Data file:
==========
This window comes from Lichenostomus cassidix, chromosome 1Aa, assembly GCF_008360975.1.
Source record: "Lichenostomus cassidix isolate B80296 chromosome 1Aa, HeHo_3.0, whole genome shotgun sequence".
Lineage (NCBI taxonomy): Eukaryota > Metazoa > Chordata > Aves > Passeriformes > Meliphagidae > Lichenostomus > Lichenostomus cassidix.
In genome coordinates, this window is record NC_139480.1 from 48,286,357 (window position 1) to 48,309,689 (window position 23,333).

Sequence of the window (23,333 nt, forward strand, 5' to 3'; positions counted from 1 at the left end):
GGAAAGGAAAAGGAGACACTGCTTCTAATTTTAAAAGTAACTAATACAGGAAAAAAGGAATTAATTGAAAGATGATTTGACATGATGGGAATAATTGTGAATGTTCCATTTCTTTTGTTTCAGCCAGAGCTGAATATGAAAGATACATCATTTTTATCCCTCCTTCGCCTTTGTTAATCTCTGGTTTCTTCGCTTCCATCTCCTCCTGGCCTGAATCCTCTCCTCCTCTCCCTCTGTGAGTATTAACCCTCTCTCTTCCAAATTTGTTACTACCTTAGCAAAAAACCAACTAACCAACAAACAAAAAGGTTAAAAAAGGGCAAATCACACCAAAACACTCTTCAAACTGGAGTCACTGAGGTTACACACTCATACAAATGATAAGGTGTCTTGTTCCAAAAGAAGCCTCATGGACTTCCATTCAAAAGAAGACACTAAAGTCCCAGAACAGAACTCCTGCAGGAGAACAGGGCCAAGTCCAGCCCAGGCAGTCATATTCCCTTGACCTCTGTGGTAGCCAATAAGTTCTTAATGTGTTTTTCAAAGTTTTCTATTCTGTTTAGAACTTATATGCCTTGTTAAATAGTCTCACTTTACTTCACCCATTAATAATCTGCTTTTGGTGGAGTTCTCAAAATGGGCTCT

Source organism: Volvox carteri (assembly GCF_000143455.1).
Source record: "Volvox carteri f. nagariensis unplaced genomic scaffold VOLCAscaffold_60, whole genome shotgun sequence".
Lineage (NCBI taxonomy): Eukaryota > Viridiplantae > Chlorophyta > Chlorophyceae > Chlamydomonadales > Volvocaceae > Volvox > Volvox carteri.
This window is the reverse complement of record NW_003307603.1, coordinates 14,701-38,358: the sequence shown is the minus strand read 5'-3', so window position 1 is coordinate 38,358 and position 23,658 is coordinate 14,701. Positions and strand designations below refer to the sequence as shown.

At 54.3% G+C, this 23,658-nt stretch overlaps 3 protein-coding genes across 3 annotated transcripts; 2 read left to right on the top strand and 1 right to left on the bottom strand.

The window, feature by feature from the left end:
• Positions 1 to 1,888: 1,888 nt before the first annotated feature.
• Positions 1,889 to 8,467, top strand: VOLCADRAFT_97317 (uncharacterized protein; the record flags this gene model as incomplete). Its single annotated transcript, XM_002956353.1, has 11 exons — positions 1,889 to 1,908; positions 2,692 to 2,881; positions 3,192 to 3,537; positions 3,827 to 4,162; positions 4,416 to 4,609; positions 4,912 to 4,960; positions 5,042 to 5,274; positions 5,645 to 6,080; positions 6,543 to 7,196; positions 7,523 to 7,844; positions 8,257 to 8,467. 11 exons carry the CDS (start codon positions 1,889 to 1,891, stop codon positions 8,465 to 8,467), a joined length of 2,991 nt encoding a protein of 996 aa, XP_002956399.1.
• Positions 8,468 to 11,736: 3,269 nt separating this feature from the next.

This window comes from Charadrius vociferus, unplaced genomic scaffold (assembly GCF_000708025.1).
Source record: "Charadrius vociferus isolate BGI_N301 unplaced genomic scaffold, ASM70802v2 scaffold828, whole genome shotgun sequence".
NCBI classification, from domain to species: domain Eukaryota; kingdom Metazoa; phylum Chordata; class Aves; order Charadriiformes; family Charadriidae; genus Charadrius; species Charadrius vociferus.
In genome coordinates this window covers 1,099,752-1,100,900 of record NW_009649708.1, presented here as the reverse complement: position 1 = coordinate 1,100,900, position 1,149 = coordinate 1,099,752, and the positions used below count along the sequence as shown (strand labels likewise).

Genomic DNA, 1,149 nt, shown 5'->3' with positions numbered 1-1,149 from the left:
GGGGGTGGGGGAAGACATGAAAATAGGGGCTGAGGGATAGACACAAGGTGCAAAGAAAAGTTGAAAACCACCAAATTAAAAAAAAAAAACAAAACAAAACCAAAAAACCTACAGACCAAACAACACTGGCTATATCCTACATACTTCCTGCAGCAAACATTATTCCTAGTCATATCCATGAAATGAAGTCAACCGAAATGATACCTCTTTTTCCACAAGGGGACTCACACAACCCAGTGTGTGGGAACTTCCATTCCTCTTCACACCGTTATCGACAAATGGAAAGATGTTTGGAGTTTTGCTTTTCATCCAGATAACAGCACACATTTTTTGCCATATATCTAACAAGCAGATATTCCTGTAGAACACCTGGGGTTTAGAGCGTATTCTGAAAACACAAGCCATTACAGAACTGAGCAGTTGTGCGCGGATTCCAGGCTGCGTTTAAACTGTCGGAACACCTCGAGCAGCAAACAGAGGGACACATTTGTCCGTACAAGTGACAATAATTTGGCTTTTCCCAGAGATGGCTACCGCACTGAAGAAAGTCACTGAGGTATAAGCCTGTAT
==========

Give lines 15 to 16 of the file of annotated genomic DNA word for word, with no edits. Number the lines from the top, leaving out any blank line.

• Positions 8,468 to 11,736: 3,269 nt separating this feature from the next.

This window comes from Charadrius vociferus, unplaced genomic scaffold (assembly GCF_000708025.1).